Early in 2007, Bellingham Mayor Tim Douglas and County Executive Pete Kremen appointed a Countywide Housing Affordability Task Force (CHAT) to develop and present action strategies and programs to address the anticipated need for 11,000 additional housing units by the year 2022 that are affordable to household earning 80% or less of the county median income. After more than 40 meetings, the 12 member Task Force presented their recommendations late in 2008.
The following goals, not listed in rank order, are actions that the Task Force felt were fundamental to the success of housing solutions and should be implemented as soon as possible.
- Codify housing action plan organizations – In order to effectively implement and monitor progress on the action items, a permanent housing action plan committee was recommended.
- Create an Affordable Housing Investment Fund (AHIF) – This fund would provide financing necessary to meet the funding gaps.
- Strive to reduce land and building costs – Adopt performance based design standards, planned unit developments, infill developments and transfer of development rights. Adopt measures that reduce labor and material costs, including performance based building codes and manufactured/modular design standards. Adopt measures that reduce infrastructure development costs, including low impact site development standards.
- Provide incentives for the creation of affordable housing – Stimulate the development of new affordable rental and for sale housing units through incentive-based and cash-based cost offsets. Examples include providing additional housing units or reduced parking requirements in exchange for affordable housing units, or expedited permit review, impact fee or utility connection fee reductions in exchange for affordable housing units.
- Retain older housing stock – These units constitute a large portion of the existing affordable housing supply, and should be retained through grants, no or low interest loans or land trusts.
- Retain and replace mobile and manufactured homes – These units also constitute a significant portion of the existing affordable housing supply, especially within the unincorporated county.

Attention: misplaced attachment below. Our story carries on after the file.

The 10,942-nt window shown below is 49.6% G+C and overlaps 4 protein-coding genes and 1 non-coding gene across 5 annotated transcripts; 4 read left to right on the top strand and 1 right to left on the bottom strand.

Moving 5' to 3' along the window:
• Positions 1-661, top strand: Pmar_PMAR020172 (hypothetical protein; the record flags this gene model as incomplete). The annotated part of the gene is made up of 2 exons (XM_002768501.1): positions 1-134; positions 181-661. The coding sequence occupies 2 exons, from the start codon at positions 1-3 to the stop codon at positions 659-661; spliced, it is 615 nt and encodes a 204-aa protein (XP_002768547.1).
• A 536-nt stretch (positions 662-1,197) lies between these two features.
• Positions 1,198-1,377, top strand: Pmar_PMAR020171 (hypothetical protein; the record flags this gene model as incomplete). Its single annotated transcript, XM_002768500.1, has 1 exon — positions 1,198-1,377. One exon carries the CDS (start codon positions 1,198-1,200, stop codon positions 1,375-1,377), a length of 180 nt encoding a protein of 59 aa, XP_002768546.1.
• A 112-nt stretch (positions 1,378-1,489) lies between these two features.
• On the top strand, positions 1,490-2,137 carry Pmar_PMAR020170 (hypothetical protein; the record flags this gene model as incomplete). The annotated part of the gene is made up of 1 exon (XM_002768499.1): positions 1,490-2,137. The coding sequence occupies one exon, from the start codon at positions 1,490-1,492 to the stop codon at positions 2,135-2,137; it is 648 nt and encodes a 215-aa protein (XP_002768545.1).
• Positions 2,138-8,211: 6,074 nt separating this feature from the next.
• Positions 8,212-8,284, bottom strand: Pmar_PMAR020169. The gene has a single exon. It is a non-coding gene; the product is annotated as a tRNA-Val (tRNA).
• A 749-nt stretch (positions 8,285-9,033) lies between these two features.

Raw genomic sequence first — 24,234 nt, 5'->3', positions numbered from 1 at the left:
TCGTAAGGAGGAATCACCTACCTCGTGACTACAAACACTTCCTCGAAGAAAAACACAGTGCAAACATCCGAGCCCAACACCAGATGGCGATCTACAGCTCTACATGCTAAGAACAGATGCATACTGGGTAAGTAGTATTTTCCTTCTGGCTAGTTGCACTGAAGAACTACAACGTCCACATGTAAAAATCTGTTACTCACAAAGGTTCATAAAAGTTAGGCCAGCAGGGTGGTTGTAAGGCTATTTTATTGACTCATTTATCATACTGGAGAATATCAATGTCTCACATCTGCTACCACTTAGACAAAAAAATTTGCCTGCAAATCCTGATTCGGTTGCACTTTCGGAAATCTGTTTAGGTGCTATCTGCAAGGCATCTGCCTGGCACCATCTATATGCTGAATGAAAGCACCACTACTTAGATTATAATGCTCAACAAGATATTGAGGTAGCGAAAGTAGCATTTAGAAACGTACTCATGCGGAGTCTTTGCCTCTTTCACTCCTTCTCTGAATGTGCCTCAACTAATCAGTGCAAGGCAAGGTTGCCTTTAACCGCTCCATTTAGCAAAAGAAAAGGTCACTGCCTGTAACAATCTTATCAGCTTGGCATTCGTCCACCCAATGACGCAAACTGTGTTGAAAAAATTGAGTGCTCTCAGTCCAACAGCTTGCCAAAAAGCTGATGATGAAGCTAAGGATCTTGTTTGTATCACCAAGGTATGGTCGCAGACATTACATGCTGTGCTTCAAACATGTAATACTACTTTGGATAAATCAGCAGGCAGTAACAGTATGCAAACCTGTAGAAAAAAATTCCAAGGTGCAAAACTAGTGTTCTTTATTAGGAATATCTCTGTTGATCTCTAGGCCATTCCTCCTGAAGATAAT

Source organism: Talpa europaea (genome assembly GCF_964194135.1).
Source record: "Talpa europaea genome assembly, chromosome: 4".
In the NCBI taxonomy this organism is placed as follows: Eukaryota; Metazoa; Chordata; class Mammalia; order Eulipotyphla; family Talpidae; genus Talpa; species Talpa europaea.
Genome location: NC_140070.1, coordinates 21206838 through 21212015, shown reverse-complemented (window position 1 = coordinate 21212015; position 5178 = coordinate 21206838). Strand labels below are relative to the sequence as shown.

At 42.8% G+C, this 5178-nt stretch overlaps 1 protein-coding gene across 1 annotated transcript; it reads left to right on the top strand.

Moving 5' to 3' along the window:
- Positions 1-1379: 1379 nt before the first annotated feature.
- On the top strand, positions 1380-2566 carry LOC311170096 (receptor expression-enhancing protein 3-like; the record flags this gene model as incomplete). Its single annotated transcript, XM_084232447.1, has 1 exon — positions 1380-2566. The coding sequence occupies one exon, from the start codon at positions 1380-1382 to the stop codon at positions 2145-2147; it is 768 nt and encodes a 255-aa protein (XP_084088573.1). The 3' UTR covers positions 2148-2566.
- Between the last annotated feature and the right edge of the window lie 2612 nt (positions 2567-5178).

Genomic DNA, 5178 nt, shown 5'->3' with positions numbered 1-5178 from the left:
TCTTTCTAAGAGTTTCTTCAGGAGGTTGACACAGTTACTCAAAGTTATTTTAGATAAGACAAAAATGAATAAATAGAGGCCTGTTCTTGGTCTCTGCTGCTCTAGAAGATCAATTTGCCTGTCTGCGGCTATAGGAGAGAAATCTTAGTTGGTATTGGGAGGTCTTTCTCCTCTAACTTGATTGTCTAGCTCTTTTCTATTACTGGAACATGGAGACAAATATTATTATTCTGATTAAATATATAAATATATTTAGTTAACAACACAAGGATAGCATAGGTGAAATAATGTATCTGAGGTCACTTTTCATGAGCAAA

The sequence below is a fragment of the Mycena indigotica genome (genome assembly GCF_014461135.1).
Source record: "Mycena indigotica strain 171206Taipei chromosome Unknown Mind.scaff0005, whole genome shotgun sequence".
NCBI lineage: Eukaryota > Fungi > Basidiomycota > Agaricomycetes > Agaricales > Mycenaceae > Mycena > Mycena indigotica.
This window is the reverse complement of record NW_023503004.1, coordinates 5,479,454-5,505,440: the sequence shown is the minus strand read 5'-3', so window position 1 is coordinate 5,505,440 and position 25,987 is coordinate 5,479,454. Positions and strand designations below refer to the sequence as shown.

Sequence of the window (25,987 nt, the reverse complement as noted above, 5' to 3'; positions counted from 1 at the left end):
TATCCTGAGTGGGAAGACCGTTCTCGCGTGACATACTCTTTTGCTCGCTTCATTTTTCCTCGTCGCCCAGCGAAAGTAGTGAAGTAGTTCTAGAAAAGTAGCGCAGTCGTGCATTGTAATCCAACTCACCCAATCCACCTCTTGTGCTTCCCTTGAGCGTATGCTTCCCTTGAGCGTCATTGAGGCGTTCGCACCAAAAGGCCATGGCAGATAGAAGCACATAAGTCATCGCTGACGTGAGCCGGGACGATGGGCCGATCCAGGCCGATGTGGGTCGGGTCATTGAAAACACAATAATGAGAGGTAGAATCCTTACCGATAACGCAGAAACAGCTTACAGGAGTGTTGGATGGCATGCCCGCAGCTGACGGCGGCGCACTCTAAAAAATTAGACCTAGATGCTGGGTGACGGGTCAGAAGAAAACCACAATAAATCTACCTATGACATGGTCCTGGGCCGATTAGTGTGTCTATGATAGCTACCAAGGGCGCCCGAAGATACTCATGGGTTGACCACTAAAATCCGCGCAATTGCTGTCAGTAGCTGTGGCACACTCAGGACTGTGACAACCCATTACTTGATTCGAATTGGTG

CHAT Final Report
Progress on CHAT Recommendations
The following is a summary of city actions relating to the CHAT recommendations:
- Implementation organization – The Whatcom Housing Advisory Committee is an existing countywide committee that includes Bellingham representation. This committee would be the primary vehicle for implementing the overall recommendations of CHAT.
- Funds to implement the plan – The City cooperated with the City of Ferndale to use Whatcom County Economic Development Investment (EDI) funds to pay impact fees and utility connection fees for affordable housing projects. City funding is limited to federal entitlement funds (CDBG and HOME), which are available for qualified projects and limited planning and administration.
- Retain existing affordable housing stock – The City continues to support the Home Rehabilitation Program and the first-time homebuyer program of Kulshan Community Land Trust with federal housing funds. The Opportunity Council also has funds available for unincorporated areas for housing rehabilitation and weatherization.
- Incentives for affordable housing – The City adopted the Infill Housing Toolkit in 2009, and expanded the multi-unit tax exemption program in the City Center, Samish and Fountain Urban Villages in 2010. Density bonus incentives were included in Old Town Master Plan and the Samish Way Urban Village plan. The City has inventoried city-owned surplus properties and continue assessment of how those parcels could benefit affordable housing.
Contact the Community Development Division for more information.